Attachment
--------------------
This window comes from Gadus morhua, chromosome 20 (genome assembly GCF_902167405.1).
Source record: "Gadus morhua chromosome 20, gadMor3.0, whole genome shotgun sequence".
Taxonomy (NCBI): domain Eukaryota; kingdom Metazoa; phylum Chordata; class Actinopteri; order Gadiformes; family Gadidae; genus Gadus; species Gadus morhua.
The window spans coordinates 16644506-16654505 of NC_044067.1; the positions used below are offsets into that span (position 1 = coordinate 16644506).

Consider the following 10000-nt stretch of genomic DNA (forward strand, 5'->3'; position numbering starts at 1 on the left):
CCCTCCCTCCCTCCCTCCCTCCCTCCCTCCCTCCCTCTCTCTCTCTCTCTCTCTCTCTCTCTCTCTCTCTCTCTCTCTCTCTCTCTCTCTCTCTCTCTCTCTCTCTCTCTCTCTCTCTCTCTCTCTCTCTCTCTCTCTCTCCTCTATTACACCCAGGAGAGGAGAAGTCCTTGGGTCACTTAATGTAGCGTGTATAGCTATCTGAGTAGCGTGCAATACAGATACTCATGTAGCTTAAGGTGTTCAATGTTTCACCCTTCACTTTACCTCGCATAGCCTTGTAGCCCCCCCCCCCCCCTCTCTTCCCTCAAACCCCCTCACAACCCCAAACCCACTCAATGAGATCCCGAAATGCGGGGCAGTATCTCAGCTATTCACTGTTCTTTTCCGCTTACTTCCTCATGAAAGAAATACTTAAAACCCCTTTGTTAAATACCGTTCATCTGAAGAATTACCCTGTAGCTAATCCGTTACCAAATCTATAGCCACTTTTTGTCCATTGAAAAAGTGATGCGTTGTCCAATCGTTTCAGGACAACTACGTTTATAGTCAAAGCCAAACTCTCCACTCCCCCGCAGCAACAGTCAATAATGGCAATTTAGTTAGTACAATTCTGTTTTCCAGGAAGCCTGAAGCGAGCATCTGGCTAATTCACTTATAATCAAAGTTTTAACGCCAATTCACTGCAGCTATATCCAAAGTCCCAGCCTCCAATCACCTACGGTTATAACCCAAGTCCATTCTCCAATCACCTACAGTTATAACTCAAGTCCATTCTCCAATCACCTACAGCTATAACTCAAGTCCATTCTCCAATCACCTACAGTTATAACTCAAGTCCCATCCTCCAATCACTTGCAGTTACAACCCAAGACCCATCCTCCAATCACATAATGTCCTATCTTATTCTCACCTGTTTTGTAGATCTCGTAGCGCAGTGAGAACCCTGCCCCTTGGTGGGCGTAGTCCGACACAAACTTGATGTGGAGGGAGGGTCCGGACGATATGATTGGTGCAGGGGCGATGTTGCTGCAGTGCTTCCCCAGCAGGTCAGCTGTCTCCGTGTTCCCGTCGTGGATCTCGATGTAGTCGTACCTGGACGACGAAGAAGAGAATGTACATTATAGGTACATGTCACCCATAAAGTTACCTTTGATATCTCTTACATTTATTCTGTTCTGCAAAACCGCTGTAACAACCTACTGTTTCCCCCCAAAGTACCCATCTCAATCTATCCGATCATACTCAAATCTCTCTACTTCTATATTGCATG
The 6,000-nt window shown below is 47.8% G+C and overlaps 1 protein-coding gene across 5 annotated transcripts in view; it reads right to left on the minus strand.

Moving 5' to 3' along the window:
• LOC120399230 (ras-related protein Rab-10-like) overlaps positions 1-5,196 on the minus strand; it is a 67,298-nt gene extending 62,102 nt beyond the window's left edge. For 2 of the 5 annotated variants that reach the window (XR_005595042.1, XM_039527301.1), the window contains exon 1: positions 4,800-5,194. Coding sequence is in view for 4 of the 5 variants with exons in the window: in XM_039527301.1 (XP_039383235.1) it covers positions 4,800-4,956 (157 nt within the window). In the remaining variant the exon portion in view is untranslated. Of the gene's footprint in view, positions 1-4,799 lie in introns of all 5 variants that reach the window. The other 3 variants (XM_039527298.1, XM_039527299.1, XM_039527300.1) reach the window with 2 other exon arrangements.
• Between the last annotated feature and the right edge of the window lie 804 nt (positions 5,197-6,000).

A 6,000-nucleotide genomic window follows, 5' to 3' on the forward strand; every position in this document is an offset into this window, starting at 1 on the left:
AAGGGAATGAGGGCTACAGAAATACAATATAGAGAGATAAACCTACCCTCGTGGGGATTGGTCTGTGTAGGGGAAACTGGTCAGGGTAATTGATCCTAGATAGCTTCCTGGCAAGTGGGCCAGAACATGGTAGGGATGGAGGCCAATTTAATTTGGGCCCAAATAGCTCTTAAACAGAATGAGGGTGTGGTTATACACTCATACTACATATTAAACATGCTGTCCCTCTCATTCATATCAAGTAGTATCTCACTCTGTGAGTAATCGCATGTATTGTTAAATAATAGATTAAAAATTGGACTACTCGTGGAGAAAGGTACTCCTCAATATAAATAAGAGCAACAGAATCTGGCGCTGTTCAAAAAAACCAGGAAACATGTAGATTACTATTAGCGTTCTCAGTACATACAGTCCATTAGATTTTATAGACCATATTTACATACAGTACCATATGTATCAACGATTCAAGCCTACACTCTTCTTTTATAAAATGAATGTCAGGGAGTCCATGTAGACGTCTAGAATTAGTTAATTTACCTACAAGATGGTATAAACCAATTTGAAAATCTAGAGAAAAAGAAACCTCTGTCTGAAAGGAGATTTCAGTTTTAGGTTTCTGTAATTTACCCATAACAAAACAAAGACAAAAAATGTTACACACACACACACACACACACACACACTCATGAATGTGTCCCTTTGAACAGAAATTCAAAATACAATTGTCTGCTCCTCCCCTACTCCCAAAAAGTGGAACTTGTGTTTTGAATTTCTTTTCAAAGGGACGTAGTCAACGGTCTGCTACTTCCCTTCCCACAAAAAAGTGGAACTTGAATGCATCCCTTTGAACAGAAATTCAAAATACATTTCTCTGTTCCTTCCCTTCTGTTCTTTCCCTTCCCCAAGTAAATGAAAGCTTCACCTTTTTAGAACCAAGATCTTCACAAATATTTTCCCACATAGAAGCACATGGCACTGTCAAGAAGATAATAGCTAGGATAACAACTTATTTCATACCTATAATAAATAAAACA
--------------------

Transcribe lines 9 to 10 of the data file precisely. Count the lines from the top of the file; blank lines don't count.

• LOC120399230 (ras-related protein Rab-10-like) overlaps positions 1-5,196 on the minus strand; it is a 67,298-nt gene extending 62,102 nt beyond the window's left edge. For 2 of the 5 annotated variants that reach the window (XR_005595042.1, XM_039527301.1), the window contains exon 1: positions 4,800-5,194. Coding sequence is in view for 4 of the 5 variants with exons in the window: in XM_039527301.1 (XP_039383235.1) it covers positions 4,800-4,956 (157 nt within the window). In the remaining variant the exon portion in view is untranslated. Of the gene's footprint in view, positions 1-4,799 lie in introns of all 5 variants that reach the window. The other 3 variants (XM_039527298.1, XM_039527299.1, XM_039527300.1) reach the window with 2 other exon arrangements.
• Between the last annotated feature and the right edge of the window lie 804 nt (positions 5,197-6,000).